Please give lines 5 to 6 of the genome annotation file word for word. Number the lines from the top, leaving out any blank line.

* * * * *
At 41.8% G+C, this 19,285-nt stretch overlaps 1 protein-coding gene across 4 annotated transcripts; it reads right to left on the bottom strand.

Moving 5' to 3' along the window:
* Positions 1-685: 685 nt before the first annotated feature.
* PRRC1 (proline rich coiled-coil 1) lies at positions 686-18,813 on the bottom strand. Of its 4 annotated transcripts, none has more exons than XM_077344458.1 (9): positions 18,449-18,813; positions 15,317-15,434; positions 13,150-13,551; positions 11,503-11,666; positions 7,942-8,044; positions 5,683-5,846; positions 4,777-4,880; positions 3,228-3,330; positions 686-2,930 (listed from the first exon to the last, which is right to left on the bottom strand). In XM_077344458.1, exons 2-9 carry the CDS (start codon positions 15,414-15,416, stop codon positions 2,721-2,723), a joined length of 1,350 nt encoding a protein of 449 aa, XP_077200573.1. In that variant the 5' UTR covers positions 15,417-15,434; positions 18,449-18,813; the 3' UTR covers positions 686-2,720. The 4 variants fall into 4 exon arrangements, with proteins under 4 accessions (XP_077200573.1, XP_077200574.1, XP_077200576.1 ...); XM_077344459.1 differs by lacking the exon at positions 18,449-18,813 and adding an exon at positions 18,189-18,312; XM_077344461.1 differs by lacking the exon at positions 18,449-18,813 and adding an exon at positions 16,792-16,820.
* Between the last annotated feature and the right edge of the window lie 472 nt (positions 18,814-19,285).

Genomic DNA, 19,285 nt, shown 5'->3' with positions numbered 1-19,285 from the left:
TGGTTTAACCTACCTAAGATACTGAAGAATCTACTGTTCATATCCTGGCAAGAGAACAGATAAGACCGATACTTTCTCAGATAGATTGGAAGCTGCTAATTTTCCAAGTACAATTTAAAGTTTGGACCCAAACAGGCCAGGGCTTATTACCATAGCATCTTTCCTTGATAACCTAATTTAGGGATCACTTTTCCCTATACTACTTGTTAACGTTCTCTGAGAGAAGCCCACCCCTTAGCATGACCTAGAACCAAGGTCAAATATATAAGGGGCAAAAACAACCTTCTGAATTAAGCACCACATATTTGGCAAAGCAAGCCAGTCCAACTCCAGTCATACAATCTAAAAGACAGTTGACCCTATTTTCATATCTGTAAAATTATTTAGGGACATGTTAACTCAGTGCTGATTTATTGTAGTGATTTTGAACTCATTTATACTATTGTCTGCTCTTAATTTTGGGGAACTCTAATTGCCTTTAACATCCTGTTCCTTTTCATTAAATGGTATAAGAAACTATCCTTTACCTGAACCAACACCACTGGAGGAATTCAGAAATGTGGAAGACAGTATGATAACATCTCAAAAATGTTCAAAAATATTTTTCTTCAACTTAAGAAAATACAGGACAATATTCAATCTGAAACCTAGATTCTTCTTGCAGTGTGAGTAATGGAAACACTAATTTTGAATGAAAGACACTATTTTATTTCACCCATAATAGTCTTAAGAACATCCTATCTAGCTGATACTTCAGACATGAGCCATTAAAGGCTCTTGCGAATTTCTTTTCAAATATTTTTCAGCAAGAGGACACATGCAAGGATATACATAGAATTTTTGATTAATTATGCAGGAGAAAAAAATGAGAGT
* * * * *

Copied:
* Between the last annotated feature and the right edge of the window lie 472 nt (positions 18,814-19,285).

Genomic DNA, 19,285 nt, shown 5'->3' with positions numbered 1-19,285 from the left: